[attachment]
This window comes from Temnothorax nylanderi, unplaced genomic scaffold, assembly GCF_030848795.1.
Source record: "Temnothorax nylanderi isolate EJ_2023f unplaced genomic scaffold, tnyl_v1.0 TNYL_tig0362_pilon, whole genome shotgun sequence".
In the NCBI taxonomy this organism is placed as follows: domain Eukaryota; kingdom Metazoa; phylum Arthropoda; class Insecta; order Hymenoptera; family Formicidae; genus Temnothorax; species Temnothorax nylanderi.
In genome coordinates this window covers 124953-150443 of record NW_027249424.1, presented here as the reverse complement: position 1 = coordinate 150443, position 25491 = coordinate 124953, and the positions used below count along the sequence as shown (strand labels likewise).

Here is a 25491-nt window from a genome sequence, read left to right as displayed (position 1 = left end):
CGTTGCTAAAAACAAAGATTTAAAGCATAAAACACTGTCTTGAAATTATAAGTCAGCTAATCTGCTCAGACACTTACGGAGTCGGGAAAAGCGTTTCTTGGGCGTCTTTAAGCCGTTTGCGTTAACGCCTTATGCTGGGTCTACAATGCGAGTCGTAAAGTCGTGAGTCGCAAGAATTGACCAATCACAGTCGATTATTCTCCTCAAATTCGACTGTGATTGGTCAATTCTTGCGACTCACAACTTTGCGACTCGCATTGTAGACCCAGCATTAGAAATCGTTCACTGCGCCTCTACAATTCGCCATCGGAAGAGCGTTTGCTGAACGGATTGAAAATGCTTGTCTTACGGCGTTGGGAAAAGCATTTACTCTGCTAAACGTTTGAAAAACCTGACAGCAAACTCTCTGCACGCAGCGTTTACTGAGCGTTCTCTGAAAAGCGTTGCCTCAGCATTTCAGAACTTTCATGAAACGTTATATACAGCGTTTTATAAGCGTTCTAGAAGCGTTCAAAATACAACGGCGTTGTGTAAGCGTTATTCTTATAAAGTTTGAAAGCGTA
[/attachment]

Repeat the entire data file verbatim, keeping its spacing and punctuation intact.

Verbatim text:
This window comes from Temnothorax nylanderi, unplaced genomic scaffold, assembly GCF_030848795.1.
Source record: "Temnothorax nylanderi isolate EJ_2023f unplaced genomic scaffold, tnyl_v1.0 TNYL_tig0362_pilon, whole genome shotgun sequence".
In the NCBI taxonomy this organism is placed as follows: domain Eukaryota; kingdom Metazoa; phylum Arthropoda; class Insecta; order Hymenoptera; family Formicidae; genus Temnothorax; species Temnothorax nylanderi.
In genome coordinates this window covers 124953-150443 of record NW_027249424.1, presented here as the reverse complement: position 1 = coordinate 150443, position 25491 = coordinate 124953, and the positions used below count along the sequence as shown (strand labels likewise).

Here is a 25491-nt window from a genome sequence, read left to right as displayed (position 1 = left end):
CGTTGCTAAAAACAAAGATTTAAAGCATAAAACACTGTCTTGAAATTATAAGTCAGCTAATCTGCTCAGACACTTACGGAGTCGGGAAAAGCGTTTCTTGGGCGTCTTTAAGCCGTTTGCGTTAACGCCTTATGCTGGGTCTACAATGCGAGTCGTAAAGTCGTGAGTCGCAAGAATTGACCAATCACAGTCGATTATTCTCCTCAAATTCGACTGTGATTGGTCAATTCTTGCGACTCACAACTTTGCGACTCGCATTGTAGACCCAGCATTAGAAATCGTTCACTGCGCCTCTACAATTCGCCATCGGAAGAGCGTTTGCTGAACGGATTGAAAATGCTTGTCTTACGGCGTTGGGAAAAGCATTTACTCTGCTAAACGTTTGAAAAACCTGACAGCAAACTCTCTGCACGCAGCGTTTACTGAGCGTTCTCTGAAAAGCGTTGCCTCAGCATTTCAGAACTTTCATGAAACGTTATATACAGCGTTTTATAAGCGTTCTAGAAGCGTTCAAAATACAACGGCGTTGTGTAAGCGTTATTCTTATAAAGTTTGAAAGCGTA